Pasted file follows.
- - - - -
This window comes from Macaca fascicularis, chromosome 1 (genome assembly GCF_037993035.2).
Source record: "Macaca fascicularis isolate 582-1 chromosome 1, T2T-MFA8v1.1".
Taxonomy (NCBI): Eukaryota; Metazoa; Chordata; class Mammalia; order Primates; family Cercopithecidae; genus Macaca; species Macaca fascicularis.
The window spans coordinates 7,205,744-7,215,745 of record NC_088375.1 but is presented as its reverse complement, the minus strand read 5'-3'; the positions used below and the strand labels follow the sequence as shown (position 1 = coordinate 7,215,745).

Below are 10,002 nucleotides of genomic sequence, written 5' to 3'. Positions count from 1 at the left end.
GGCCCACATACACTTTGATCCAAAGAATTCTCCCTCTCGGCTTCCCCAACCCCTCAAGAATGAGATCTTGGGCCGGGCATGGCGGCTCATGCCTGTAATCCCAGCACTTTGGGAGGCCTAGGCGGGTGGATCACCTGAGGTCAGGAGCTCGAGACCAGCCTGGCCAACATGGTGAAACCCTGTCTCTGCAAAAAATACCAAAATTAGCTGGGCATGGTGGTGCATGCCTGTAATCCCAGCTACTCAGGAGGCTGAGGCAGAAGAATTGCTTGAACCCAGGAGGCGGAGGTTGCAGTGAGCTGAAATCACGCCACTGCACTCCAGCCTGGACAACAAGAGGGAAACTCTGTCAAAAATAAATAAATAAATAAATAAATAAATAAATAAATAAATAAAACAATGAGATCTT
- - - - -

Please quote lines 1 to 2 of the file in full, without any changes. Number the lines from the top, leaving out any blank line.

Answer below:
This window comes from Macaca fascicularis, chromosome 1 (genome assembly GCF_037993035.2).
Source record: "Macaca fascicularis isolate 582-1 chromosome 1, T2T-MFA8v1.1".